VR Research Raises Troubling Questions
SACRAMENTO REGION, CA (MPG) - “This was our rig ten years ago,” said the research technician, nonchalantly slapping a clunky headset that resembles a prop from The Matrix into the hands of a surprised student. “It cost forty thousand dollars,” he continued, as students passed the metallic monstrosity from hand to hand, “And now we use a consumer headset that costs five hundred and does the same thing better.”
I was visiting Stanford’s Virtual Human Interaction Lab, a state-of-the-art fully-immersive room that, at its core, runs off of an everyday computer and an HTC Vive virtual reality (VR) headset. I was being given a sneak peek behind the lab’s research, which not only reaffirms the mind-bending illusions of VR, but explores its powerful effects on human behavior. Subjects who were made to cut down a virtual tree were more likely to conserve paper, those who were immersed in a dying coral reef were more likely to retain information about ocean acidification, and people who were given superpowers and told to save a digital child were more likely to come to a real person’s aid in the aftermath of the virtual experience.
The evidence seems clear: VR is possibly the most influential artistic medium currently in existence because of its innate ability to quickly change how people think and behave. Right now most of the research explores the potential benefits of such influence, increases in charitable donations, environmental awareness, and general good citizenship, but as one fellow student of mine pointed out, couldn’t it just as easily be used for ill?
It’s a question that the research is yet to adequately explore; considering there is already some observed correlation between violent video games and short-term increases in aggression, how might the average person react to a fully immersive virtual experience?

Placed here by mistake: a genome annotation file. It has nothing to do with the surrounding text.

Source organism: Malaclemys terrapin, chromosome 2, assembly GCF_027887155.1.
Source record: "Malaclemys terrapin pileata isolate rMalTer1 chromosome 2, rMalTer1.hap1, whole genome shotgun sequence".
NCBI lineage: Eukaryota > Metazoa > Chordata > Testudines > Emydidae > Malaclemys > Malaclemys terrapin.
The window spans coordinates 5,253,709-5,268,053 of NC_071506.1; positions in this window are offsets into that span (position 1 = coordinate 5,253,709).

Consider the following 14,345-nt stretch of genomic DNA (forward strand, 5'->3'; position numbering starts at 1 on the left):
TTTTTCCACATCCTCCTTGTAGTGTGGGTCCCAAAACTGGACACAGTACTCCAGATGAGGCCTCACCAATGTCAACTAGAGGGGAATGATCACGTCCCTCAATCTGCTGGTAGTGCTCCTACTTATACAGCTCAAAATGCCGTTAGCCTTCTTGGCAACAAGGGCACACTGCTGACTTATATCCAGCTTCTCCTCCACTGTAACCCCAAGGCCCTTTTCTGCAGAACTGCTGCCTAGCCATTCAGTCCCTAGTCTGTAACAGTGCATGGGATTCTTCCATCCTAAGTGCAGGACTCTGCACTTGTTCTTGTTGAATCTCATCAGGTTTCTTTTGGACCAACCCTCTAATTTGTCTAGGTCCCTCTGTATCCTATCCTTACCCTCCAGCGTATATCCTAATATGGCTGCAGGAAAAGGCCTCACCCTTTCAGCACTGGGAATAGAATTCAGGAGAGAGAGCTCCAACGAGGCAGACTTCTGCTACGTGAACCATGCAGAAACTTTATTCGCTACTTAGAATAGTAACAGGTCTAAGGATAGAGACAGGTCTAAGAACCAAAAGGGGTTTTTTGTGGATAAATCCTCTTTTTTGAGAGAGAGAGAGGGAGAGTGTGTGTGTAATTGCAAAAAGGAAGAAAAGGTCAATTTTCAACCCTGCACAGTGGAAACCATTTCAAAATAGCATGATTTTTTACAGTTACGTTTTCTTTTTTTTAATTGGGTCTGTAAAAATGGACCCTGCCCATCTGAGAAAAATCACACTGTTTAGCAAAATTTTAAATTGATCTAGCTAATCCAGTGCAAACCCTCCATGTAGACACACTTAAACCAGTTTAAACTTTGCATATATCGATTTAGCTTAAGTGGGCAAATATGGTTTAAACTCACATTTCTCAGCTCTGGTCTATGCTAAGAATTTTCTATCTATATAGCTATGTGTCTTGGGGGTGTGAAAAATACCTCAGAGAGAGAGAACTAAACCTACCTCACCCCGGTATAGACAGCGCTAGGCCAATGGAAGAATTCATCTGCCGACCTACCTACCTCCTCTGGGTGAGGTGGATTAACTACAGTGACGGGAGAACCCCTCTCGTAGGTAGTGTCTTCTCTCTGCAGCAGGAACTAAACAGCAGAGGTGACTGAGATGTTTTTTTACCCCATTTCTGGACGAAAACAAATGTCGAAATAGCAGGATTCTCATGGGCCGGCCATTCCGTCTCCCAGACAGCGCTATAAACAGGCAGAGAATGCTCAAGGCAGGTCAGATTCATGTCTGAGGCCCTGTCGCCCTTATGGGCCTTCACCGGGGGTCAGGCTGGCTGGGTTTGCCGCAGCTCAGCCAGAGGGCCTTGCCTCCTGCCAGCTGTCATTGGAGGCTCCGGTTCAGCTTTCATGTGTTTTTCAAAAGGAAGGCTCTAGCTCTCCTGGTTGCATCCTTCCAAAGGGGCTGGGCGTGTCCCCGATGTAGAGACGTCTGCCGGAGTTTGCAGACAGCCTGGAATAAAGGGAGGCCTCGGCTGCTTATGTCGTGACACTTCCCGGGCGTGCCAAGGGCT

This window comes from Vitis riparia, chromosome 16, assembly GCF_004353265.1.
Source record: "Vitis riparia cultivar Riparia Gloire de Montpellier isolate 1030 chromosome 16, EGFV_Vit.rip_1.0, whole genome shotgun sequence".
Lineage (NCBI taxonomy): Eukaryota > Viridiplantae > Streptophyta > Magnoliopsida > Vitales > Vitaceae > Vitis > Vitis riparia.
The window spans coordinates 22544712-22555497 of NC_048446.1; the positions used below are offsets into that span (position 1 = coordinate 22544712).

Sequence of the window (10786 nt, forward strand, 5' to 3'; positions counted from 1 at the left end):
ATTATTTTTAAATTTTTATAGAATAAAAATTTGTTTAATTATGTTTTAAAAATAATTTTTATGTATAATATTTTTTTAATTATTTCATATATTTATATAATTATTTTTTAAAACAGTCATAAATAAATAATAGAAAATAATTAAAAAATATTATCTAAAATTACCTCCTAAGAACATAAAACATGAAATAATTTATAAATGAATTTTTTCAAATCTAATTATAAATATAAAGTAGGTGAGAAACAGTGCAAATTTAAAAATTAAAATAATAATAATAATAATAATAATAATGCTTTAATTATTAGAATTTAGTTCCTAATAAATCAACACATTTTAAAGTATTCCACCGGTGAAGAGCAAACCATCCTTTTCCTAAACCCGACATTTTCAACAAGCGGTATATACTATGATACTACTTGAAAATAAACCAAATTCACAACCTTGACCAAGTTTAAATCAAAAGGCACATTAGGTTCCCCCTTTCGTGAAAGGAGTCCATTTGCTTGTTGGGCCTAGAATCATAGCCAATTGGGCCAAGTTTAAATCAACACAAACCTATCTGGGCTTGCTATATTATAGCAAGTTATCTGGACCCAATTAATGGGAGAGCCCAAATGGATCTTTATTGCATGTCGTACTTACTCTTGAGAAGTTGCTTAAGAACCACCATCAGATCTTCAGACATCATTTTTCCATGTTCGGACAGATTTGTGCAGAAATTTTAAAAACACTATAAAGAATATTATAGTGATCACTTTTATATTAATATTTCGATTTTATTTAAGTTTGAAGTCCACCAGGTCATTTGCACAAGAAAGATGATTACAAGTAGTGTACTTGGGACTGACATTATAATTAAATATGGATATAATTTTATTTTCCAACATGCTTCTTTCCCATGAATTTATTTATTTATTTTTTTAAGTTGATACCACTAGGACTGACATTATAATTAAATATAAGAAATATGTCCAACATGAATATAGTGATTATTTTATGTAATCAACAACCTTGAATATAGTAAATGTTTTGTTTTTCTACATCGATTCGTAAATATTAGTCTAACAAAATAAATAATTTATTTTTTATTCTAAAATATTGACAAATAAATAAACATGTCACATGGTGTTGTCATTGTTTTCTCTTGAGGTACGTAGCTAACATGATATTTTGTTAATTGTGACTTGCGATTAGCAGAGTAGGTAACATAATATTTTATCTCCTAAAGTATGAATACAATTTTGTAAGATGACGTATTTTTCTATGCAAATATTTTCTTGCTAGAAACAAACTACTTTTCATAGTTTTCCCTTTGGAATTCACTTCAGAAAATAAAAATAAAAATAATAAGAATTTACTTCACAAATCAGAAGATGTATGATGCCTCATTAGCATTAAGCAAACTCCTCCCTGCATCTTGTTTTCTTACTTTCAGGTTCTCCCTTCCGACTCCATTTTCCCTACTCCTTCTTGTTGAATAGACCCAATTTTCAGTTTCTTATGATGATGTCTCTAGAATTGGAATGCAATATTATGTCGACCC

The researcher remarked that, without the fourth wall of a single screen, he found violent VR experiences extremely unpleasant; after all, violence in real life is horrific far more often than it is fun. Nevertheless, one person’s experience can’t outweigh the fact that a definite market for extremely violent and brutal VR experiences will develop as the more people get their hands on VR technology.
Right now, most popular VR experiences dodge this problem by seriously pulling their punches. Few VR games or experiences are realistically violent, and the ones that are refrain from being as “in your face” as they obviously could have been. But the question remains on whether the moral onus on the consumers not to be influenced by violent VR, or on VR content creators to not make it in the first place.
Despite its potential problems, our first instinct should be to place the responsibility on the consumers, not on the creators, as we do with every other art form. Most headsets come with a warning that VR should not be used by children under 12, and if those warnings are kept as prominent as they are today, we can hopefully restrict the VR audience largely to people who are capable of telling truth from fiction and won’t take VR’s potential negative effects to heart. Nevertheless, as this powerful new medium continues to emerge the question of how it could damage us is arguably more important than the exploring possible benefits. If finding research subjects proves problematic, we can turn once again to Stanford’s Virtual Human Interaction Lab. College students are always looking for a thrill, and VR could prove to be the adventure of a lifetime.